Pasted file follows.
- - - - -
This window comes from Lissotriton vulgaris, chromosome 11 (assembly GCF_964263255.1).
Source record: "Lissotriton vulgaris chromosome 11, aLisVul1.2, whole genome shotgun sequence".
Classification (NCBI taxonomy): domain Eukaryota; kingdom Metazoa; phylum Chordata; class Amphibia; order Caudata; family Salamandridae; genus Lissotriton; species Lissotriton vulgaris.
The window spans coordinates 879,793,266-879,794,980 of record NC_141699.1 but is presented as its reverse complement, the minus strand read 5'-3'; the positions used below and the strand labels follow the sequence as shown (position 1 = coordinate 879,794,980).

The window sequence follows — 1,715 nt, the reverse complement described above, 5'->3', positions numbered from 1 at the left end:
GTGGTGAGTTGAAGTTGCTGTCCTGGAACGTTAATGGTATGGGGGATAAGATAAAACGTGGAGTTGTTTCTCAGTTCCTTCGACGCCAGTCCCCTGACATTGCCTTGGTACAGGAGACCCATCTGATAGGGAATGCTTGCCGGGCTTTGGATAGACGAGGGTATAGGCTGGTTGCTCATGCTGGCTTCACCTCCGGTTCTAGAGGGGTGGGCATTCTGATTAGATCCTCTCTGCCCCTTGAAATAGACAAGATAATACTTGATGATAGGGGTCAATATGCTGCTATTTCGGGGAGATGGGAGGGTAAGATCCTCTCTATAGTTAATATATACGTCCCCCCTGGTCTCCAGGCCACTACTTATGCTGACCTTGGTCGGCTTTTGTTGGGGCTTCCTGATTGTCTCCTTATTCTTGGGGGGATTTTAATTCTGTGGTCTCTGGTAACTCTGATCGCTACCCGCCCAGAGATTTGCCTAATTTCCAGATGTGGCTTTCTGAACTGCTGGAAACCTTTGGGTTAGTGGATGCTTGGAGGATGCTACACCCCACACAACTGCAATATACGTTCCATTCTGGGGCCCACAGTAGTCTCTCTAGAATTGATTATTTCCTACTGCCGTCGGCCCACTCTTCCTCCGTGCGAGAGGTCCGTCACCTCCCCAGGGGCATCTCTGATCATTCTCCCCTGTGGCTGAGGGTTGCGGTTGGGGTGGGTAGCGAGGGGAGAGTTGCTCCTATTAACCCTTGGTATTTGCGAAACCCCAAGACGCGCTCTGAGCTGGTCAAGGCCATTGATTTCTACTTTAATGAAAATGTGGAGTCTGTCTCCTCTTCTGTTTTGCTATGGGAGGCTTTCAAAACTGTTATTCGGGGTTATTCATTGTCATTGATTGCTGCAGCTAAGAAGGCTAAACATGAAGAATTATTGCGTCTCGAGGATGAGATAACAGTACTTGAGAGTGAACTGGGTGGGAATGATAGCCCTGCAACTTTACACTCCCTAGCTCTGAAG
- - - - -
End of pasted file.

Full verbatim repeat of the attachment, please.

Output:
This window comes from Lissotriton vulgaris, chromosome 11 (assembly GCF_964263255.1).
Source record: "Lissotriton vulgaris chromosome 11, aLisVul1.2, whole genome shotgun sequence".
Classification (NCBI taxonomy): domain Eukaryota; kingdom Metazoa; phylum Chordata; class Amphibia; order Caudata; family Salamandridae; genus Lissotriton; species Lissotriton vulgaris.
The window spans coordinates 879,793,266-879,794,980 of record NC_141699.1 but is presented as its reverse complement, the minus strand read 5'-3'; the positions used below and the strand labels follow the sequence as shown (position 1 = coordinate 879,794,980).

The window sequence follows — 1,715 nt, the reverse complement described above, 5'->3', positions numbered from 1 at the left end:
GTGGTGAGTTGAAGTTGCTGTCCTGGAACGTTAATGGTATGGGGGATAAGATAAAACGTGGAGTTGTTTCTCAGTTCCTTCGACGCCAGTCCCCTGACATTGCCTTGGTACAGGAGACCCATCTGATAGGGAATGCTTGCCGGGCTTTGGATAGACGAGGGTATAGGCTGGTTGCTCATGCTGGCTTCACCTCCGGTTCTAGAGGGGTGGGCATTCTGATTAGATCCTCTCTGCCCCTTGAAATAGACAAGATAATACTTGATGATAGGGGTCAATATGCTGCTATTTCGGGGAGATGGGAGGGTAAGATCCTCTCTATAGTTAATATATACGTCCCCCCTGGTCTCCAGGCCACTACTTATGCTGACCTTGGTCGGCTTTTGTTGGGGCTTCCTGATTGTCTCCTTATTCTTGGGGGGATTTTAATTCTGTGGTCTCTGGTAACTCTGATCGCTACCCGCCCAGAGATTTGCCTAATTTCCAGATGTGGCTTTCTGAACTGCTGGAAACCTTTGGGTTAGTGGATGCTTGGAGGATGCTACACCCCACACAACTGCAATATACGTTCCATTCTGGGGCCCACAGTAGTCTCTCTAGAATTGATTATTTCCTACTGCCGTCGGCCCACTCTTCCTCCGTGCGAGAGGTCCGTCACCTCCCCAGGGGCATCTCTGATCATTCTCCCCTGTGGCTGAGGGTTGCGGTTGGGGTGGGTAGCGAGGGGAGAGTTGCTCCTATTAACCCTTGGTATTTGCGAAACCCCAAGACGCGCTCTGAGCTGGTCAAGGCCATTGATTTCTACTTTAATGAAAATGTGGAGTCTGTCTCCTCTTCTGTTTTGCTATGGGAGGCTTTCAAAACTGTTATTCGGGGTTATTCATTGTCATTGATTGCTGCAGCTAAGAAGGCTAAACATGAAGAATTATTGCGTCTCGAGGATGAGATAACAGTACTTGAGAGTGAACTGGGTGGGAATGATAGCCCTGCAACTTTACACTCCCTAGCTCTGAAG